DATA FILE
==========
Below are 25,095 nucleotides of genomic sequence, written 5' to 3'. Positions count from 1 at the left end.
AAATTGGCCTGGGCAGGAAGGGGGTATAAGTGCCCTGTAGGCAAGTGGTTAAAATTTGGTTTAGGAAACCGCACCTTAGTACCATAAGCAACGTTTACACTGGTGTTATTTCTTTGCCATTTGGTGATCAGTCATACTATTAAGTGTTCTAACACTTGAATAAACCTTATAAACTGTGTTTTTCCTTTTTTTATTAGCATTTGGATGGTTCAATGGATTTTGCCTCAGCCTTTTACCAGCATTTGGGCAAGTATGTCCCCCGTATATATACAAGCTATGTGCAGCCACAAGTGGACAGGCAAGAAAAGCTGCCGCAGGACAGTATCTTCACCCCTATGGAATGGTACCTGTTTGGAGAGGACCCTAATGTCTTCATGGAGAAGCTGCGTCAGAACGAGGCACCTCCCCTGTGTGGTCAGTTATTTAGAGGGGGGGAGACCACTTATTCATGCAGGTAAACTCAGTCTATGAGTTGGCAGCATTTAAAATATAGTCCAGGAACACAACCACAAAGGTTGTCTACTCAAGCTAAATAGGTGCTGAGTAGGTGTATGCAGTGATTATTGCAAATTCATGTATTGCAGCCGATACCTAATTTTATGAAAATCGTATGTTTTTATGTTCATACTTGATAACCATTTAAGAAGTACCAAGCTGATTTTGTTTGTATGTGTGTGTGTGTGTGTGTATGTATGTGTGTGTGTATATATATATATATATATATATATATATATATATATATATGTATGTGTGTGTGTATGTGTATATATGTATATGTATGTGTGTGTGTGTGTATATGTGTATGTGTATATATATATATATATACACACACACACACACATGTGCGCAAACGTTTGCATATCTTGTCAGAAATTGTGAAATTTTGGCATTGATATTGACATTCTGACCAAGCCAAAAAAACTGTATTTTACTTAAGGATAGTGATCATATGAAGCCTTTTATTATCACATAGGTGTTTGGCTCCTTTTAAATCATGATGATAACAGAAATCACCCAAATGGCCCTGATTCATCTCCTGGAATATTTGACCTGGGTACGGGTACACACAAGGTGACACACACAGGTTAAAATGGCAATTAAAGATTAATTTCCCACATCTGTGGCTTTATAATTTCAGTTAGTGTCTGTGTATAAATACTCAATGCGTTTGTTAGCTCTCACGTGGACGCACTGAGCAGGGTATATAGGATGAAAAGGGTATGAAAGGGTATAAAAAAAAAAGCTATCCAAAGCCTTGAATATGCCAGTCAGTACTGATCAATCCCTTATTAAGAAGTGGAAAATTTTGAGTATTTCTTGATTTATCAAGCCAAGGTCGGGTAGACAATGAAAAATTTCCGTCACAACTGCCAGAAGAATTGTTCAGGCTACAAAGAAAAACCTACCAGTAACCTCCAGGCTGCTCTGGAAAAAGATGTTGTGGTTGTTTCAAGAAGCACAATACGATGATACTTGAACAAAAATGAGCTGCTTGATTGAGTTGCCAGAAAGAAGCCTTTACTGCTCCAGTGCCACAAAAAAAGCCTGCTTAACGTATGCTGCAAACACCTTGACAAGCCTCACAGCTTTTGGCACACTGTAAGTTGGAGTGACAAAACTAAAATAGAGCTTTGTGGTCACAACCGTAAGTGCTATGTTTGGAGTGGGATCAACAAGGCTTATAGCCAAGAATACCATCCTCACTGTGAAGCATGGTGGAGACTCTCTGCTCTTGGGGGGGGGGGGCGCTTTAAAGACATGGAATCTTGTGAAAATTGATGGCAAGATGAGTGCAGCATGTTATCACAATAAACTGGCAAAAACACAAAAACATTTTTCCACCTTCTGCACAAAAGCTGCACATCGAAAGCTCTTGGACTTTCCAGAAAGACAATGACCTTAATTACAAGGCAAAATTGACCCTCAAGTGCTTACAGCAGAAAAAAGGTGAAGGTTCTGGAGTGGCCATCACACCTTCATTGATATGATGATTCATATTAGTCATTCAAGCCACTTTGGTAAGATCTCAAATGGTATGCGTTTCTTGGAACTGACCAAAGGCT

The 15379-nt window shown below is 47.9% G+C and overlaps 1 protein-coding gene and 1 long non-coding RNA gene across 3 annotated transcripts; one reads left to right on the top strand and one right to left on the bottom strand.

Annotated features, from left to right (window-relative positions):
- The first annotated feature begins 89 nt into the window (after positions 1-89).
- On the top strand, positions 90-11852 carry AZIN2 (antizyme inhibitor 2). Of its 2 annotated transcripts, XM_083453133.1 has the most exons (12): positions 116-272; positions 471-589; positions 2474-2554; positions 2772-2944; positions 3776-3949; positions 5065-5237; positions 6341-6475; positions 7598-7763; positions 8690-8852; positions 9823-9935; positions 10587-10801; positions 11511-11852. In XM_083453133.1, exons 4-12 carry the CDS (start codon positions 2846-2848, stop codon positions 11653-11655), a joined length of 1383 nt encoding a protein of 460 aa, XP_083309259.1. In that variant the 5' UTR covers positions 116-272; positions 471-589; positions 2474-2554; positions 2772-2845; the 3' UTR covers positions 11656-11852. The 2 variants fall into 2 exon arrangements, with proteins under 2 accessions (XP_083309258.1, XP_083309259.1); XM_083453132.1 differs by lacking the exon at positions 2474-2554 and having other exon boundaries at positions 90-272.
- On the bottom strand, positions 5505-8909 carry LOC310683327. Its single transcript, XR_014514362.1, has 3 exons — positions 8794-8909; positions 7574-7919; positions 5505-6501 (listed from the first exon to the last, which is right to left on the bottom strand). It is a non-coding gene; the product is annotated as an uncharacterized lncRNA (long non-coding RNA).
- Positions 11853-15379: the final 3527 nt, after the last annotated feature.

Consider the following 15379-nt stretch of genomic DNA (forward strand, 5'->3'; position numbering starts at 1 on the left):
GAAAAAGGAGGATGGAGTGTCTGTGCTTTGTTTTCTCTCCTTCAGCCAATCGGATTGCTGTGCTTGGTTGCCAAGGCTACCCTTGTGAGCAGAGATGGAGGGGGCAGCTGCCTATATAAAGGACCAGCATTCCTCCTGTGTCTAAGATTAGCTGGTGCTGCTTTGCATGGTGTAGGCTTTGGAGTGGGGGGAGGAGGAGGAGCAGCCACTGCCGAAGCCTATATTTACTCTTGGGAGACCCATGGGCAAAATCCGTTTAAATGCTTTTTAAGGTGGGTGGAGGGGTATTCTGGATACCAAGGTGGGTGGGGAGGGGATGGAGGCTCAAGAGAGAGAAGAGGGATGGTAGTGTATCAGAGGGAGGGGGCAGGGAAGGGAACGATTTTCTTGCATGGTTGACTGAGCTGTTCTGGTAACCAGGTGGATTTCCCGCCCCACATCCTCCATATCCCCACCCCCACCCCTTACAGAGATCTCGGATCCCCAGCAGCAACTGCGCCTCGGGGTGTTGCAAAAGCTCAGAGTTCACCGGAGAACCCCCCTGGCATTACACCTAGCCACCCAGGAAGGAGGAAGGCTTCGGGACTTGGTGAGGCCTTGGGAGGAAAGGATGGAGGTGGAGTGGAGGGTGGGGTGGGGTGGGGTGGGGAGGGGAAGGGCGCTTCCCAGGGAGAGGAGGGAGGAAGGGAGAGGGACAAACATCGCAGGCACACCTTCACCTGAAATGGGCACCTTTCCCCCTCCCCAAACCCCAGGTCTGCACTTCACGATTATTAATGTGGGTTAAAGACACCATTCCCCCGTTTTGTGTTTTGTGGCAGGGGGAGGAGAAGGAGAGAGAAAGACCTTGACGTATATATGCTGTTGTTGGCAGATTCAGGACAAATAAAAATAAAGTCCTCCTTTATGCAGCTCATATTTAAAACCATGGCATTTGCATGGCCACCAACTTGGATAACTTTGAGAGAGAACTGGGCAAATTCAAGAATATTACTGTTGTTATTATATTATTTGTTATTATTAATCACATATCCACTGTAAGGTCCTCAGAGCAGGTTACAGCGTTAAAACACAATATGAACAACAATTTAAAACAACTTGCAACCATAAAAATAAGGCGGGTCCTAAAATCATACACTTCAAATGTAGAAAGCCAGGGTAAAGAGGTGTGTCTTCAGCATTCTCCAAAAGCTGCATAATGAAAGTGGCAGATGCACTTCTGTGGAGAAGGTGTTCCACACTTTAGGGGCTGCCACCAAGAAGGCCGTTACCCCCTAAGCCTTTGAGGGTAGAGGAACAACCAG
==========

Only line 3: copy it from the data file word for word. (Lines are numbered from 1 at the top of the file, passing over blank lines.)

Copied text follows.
The 15379-nt window shown below is 47.9% G+C and overlaps 1 protein-coding gene and 1 long non-coding RNA gene across 3 annotated transcripts; one reads left to right on the top strand and one right to left on the bottom strand.